“What are you going to get?” I said, slipping into line after him before someone else could take the spot. The display case was cold, raising goose bumps on my skin.

He didn’t bother looking up, his eyes roaming the tubs of brightly-colored ice creams. If Bobby really was looking for revenge, he should have pick a smarter friend. I wasn’t sure if Liam had the intellectual capacity to pull off a—a whatever this might be.

“Vanilla,” he said.

All this fuss, and he picked vanilla.

“That’s boring, isn’t it?” I said.

He huffed. “To those of us with imagination, that’s a canvas.”

So, there’s that! There would be revising after this step, of course, but for a first draft to show to critique partners and such, I’d be pretty happy with a scene written like that 🙂

Hope you enjoyed seeing how a scene might evolve from a jumbled mess in my head to actual words on the paper. And I hope it might help you work through a particularly nasty writer’s block next time it happens! 🙂

21 Responses to Getting a Scene from Brain to Paper

  1. Marc Vun Kannon Jan 24 2012 at 7:49 am #

    You make a very good point here. I do much the same, especially when I can’t get the whole scene figured out in my head at once. I often start with just dialog, spun out of the characters, and fill in the activities later. Get the basics down and then revise and add details later, sometimes even during revisions.

    • Kat Zhang
      Kat Zhang Jan 24 2012 at 8:36 am #

      Thanks! Good to see I’m not the only one who works this way 🙂

  2. Linda C. Jan 24 2012 at 9:01 am #

    I really liked this post. A lot of aspiring writers don’t realize that writers should really be called “re-writers,” since there’s so much revision involved in the process! They tend to assume that the finished books always start out so clean. I work at Random House children’s, but having interned at Writers House literary agency, I’ve definitely seen some raw stuff!

    • Kat Zhang
      Kat Zhang Jan 24 2012 at 9:08 am #

      I’m glad you liked the post, Linda 🙂 And yes! When I first started out, I never dreamed that “writing” a book included SO much re-writing. How cool that you’ve both worked at Random House and Writers House literary agency 🙂

      • Linda C. Jan 24 2012 at 9:17 am #

        They’re awesome places to work–I’m still at Random House, so I definitely can’t complain, lol. Looking forward to your book (I was doing a book swap the other day with a HarperTeen editor and What’s Left of Me came up, actually!).

        • Kat Zhang
          Kat Zhang Jan 24 2012 at 9:20 am #

          Oh, my! That’s very flattering 😉 (unless, of course, the context of the mention was– “DON’T READ!” hehehe :P)

          I’m really excited for WHAT’S LEFT OF ME to be out in the world, too!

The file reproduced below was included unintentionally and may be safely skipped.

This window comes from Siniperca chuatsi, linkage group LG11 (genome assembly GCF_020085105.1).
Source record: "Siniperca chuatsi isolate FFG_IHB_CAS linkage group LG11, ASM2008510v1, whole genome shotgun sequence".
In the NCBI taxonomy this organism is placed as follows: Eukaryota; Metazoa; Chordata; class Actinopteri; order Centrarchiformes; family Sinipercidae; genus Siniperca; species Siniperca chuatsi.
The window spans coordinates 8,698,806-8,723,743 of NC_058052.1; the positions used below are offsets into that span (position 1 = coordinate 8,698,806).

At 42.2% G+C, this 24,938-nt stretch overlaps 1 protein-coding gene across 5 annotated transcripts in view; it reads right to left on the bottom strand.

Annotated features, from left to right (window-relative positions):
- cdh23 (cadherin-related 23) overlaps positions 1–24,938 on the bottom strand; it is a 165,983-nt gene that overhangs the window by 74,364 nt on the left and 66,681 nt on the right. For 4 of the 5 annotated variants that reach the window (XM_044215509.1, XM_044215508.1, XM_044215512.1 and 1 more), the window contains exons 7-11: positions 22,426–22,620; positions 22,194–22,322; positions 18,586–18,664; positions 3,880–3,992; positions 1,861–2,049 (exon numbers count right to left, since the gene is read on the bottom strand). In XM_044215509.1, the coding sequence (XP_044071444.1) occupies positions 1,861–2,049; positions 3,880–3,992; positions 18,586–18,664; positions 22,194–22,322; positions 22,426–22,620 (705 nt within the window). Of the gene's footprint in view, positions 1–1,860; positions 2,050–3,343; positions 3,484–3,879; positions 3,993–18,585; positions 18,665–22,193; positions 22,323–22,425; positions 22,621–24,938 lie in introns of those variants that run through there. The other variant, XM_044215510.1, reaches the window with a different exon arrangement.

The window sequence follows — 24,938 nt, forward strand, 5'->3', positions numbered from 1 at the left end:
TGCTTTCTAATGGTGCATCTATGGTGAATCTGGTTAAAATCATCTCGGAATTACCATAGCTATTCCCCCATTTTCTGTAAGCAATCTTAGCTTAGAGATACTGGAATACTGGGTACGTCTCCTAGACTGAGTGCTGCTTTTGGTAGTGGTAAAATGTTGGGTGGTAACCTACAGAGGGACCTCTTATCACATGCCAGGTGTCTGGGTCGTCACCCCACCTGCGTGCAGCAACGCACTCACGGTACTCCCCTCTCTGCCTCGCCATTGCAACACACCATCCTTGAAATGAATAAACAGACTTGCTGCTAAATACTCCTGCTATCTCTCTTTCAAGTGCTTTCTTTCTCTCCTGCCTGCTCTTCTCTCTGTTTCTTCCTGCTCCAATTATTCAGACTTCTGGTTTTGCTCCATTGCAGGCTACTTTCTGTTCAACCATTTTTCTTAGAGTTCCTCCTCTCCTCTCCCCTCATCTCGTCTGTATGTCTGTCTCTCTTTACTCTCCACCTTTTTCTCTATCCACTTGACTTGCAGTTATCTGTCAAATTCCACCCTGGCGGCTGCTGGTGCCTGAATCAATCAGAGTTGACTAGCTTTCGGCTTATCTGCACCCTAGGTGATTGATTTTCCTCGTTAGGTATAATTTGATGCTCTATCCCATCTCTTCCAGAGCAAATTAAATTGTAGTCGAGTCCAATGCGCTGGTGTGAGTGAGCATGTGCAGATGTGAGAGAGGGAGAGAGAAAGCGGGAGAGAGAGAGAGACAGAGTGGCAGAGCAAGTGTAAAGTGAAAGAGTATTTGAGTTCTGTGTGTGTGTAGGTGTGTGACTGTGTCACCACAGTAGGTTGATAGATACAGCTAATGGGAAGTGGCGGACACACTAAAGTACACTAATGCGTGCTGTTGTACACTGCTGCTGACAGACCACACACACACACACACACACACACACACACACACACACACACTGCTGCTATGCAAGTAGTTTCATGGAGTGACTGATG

• Linda C. Jan 24 2012 at 9:28 am #

            Haha, no, I’ve definitely heard good things, trust me!

  3. Ghenet Myrthil Jan 24 2012 at 10:57 am #

    Great advice! And I like the scene you came up with. I have trouble with first drafting too but I like how you used layers to get to your final result. I will try this! 🙂

    • Kat Zhang
      Kat Zhang Jan 24 2012 at 12:26 pm #

      Yay! Glad you liked the scene 🙂 Hope the technique works well for you!

  4. Emy Shin Jan 24 2012 at 11:54 am #

    You already know I love this post, Kat. Such a lightbulb-y post! *bookmarks again, just in case*

    • Kat Zhang
      Kat Zhang Jan 24 2012 at 12:27 pm #

      Aww, thanks for commenting again <3 I try not to double-post, but this weekend @.@

  5. Nell Jan 24 2012 at 1:05 pm #

    This is a great post! I have this problem, when I write 🙂 x

  6. savannahjfoley Jan 24 2012 at 2:40 pm #

    Do you really write like this? Man, it seems so much better than what I do, which is attempt to do the 3rd version of the scene. I only edit stuff in/out when I read it later and it doesn’t feel right or I think of something neat to add.

    I am totally going to try this method.

    • Kat Zhang
      Kat Zhang Jan 24 2012 at 6:04 pm #

      I trrry to write like version #3, and sometimes it works, but if I feel myself getting super frustrated, I take a deep breath and tell myself it’s perfectly okay to write version #1 stuff since I can just go back and edit it later. I do a lot of tweaking/low-level revising while I draft, though. 🙂

  7. Erin Bowman
    Erin Bowman Jan 25 2012 at 11:27 am #

    Kat, this is such a wonderful look at the process of filling out a scene and adding emotional depth, backstory, etc. I typically end up putting more than necessary into my initial drafts — my editing process is usually me cutting stuff because I say too much, but there have been a few times when I’ve needed to flesh out a scene and my process ends up looking exactly like the one you shared here. Really interesting post!

    • Kat Zhang
      Kat Zhang Jan 25 2012 at 11:46 am #

      Thanks, Erin! 🙂 I tend to err on the side of saying too little, so my drafts grow throughout the editing process! Though of course, some trimming takes place, as well.

  8. cecilia Jan 27 2012 at 1:55 pm #

    I always love your writing examples/exercises, even though I am not currently WIP like so many of your readers. It is interesting to learn about the process – what works and doesn’t work for a writer – and I love seeing how your “making this up as you go along” piece turns out to be amazing! I am sad that this is all the Liam and vanilla ice cream that we get!

    • Kat Zhang
      Kat Zhang Jan 27 2012 at 3:35 pm #

      Thank you, cecilia! 😀 Who knows…maybe after I finish all these WIPs in my brain, I’ll come back to Liam and vanilla ice cream 😉